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Recording a Voiceover - Tips & Techniques

Getting a fantastic vocal recording requires the right equipment and the right technique. Pay close attention to these simple tips and you’ll not only improve the sonic quality of your recordings, you’ll also improve the way you express yourself vocally.


Tip 1. Choose a microphone that was designed for voice recording
As mentioned in this article, Choosing a Microphone, not all microphones are suitable for recording voiceovers. You really must use the right type of microphone if you are intent on capturing a professional quality sound.  


Tip 2. Use a microphone windshield
Without a microphone windshield you will probably ruin your recording with "plosives". Plosives are small blasts of air that escape from between your lips while you are speaking.

Many microphones come with a soft foam windshield that covers the head of the microphone. These do provide some protection from plosives, but In many cases they are insufficient, especially when you’re up close to your microphone while recording spoken words. You will need a standalone nylon windshield like the one shown here:



This type of microphone windshield is constructed of a sheath of nylon material that is stretched over a circular frame. These windshields provide an air buffer between you and the microphone and will completely eliminate plosives.


D.I.Y Tip: It is possible to create a makeshift windshield by stretching a nylon stocking over a coat hanger. Open the coat hanger out so that it offers you a large surface area and then tape the windshield to your microphone stand. It might not be pretty, but it will be 75% as effective as a professional windshield. 
 


Tip 3. Silence is golden
Microphones are very sensitive and will pick up all the ambient sounds around you, not just your voice! The sound of your computer humming, the sound of the traffic outside, the sound of your air conditioning unit – these are all examples of sounds that can ruin a good recording. Your microphone will record the sound of your chair creaking, the sound of your necklace jingling and even the sound of your stomach grumbling if you don't address these sounds in advance.

You can eliminate many of these problems by:

a. Moving as far away from your computer as possible, and/or using some pillows or furniture as baffles to muffle the sound that it emits (be careful not to block all the air vents in your computer’s case for too long. Without airflow your computer can overheat. Nasty problems may ensue!)
b. If external noises are a problem, relocate yourself to a more quiet location, or record late at night when the hubbub of the world has died down.
c. Remove any jingly jewellery and/or “swishy” clothing. Either that or you’ll have to master the art of sitting VERY still.

Professional recording studios usually use isolation booths for vocal recordings. These "silent spaces" are ideal for recording, but you can still capture a good quality recording at home provided that you take every reasonable measure to eliminate ambient noises.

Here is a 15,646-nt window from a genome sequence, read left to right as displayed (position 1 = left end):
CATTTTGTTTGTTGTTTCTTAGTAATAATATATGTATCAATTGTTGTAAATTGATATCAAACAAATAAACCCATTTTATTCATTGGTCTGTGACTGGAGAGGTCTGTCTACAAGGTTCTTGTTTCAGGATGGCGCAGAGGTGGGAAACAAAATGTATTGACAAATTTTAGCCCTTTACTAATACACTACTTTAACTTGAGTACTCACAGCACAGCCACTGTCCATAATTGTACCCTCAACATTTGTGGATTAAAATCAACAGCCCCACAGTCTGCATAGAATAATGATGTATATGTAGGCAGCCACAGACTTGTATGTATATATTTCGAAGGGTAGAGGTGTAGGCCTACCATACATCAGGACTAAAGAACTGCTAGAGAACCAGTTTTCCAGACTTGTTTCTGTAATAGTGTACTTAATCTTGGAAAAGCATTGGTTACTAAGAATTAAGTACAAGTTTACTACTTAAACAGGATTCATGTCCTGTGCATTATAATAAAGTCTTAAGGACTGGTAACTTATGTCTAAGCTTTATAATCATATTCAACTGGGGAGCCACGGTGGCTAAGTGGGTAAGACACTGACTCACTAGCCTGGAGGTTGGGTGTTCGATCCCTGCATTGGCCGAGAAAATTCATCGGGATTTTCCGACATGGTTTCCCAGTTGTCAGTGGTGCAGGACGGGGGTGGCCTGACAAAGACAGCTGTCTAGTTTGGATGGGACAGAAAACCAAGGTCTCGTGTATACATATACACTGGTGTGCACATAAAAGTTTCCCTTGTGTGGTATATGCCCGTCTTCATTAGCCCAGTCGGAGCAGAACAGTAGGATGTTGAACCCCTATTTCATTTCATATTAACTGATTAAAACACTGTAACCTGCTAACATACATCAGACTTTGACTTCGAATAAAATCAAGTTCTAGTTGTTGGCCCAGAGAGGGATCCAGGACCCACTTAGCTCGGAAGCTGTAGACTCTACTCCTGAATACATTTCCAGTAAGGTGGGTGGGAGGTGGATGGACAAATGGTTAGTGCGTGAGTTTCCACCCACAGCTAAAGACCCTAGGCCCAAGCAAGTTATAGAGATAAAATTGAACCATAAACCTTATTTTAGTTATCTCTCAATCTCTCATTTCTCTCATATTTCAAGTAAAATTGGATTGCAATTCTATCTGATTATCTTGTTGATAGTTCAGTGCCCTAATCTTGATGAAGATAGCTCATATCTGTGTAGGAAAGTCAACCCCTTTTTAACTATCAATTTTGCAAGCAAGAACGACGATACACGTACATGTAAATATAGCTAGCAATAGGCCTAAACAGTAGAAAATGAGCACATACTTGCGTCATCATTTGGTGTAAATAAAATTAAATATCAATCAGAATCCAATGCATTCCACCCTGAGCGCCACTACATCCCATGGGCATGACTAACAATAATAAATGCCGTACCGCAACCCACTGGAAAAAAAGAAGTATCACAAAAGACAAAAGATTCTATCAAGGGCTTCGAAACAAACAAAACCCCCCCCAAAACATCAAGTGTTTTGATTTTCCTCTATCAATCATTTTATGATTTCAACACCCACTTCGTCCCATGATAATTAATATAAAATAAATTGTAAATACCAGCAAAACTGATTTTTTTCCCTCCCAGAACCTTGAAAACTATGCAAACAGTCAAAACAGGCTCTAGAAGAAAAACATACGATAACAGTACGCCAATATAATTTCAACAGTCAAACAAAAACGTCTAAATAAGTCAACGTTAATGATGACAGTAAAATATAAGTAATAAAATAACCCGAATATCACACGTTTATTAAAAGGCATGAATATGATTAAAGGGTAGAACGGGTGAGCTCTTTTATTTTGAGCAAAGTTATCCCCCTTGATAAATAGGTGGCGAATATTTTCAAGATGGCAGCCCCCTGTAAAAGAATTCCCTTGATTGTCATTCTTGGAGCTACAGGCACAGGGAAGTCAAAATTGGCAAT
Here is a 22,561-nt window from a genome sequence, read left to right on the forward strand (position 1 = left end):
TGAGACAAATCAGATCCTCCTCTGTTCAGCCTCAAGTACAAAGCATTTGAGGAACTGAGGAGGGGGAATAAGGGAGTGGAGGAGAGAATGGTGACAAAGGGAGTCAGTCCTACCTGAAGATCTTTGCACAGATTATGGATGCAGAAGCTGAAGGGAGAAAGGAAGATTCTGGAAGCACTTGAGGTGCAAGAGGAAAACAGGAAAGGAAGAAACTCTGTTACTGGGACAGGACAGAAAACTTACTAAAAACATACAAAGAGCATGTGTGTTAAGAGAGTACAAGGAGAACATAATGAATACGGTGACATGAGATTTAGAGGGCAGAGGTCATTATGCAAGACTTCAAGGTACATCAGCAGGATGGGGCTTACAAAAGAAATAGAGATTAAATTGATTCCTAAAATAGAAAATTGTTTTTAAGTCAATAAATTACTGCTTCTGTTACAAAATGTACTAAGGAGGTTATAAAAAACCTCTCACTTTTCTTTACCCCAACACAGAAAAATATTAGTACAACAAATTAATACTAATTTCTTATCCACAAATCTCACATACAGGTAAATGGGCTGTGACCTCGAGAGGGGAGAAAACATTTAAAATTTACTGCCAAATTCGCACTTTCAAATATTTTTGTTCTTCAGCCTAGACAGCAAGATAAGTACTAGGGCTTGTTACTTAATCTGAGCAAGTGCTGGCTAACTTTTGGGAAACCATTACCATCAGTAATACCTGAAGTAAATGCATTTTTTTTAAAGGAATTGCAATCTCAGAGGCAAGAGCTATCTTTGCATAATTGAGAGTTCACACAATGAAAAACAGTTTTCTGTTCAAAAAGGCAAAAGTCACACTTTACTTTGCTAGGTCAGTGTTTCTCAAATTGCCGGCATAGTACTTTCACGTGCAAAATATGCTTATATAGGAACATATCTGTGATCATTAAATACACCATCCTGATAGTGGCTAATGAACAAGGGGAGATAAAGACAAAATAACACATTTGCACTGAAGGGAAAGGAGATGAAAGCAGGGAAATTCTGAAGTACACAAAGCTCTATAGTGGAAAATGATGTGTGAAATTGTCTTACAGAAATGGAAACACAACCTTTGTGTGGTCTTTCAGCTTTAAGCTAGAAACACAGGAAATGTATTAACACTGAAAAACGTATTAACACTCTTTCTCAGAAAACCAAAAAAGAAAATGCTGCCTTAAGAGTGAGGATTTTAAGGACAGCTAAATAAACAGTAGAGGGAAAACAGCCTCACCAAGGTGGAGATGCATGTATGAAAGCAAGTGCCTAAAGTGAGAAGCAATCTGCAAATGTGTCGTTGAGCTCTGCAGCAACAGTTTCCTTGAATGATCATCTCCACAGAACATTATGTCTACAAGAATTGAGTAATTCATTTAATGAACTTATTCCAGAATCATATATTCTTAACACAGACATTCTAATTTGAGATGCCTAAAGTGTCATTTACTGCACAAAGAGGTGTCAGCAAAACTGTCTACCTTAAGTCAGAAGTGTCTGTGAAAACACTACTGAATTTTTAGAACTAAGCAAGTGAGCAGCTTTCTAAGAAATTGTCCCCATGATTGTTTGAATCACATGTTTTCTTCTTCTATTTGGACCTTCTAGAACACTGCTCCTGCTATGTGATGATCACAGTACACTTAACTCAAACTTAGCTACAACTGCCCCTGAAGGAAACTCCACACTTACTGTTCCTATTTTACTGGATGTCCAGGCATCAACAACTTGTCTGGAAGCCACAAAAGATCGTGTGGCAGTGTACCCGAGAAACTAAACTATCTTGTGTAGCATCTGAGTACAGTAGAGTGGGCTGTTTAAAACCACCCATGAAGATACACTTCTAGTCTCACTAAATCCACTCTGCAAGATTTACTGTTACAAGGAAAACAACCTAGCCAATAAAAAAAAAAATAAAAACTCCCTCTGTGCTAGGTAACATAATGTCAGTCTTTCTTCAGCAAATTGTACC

Tip 4. Check your levels
One of the most common mistakes that people make when recording their voice is recording either too quietly or too loud. It’s essential that your recording signal is reasonably strong, but does not exceed the maximum volume allowed by your recording software (a problem referred to as "digital clipping"). You’ll need to understand how to use the volume/gain controls of your particular recording setup in order to ensure that a good strong signal reaches your computer, without clipping.

If your voice has been recorded too quietly, then you’ll find yourself compensating for this by adding loads of volume after it has been recorded. Doing so will cause any other ambient background noises to become louder too.

If your voice recording is too loud, then you’ll hear distortion. This must be absolutely avoided.

Do some test recordings and watch the level meters on your recording software. Aim for a maximum volume of around 5-6 decibels below maximum at the loudest point in your recording.




Tip 5. Perfect position

A good starting point for microphone placement is to sit or stand with your mouth approximately 6-12 inches from the head of the microphone.

Getting nice and close to your mic (6 inches or even less) can give you a really nice intimate sound, but be very careful. Most voiceover microphones experience what is known as the "proximity effect" and can result in an overly bassy sound if you get too close. 

Standing too far away will make your voice sound a little thin, and will also allow more ambient background noises to sneak into your recording.

Try to keep relatively still (if possible). If you are recording at a close distance, even small shifts in your position can make a dramatic difference to the sound. If you move around a lot then the volume and tonality of your recording will constantly change, making your performance sound unnatural. 




Tip 6. Relate to your listener
While you are recording yourself speaking, do your best to imagine that the microphone is a real person and that you are speaking directly to them. Talk as if you were relating to a friend, rather than as someone who is reading from a script.

It's so important to master the art of speaking naturally, or you'll end up sounding robotic and stilted. Express your emotions. Have an opinion. Get your point across. Relax and be the real you, speaking fluently to another real person in this moment.

Remember - you are not practicing dictation, you are just having a very one-sided conversation with someone who cares about what you have to say.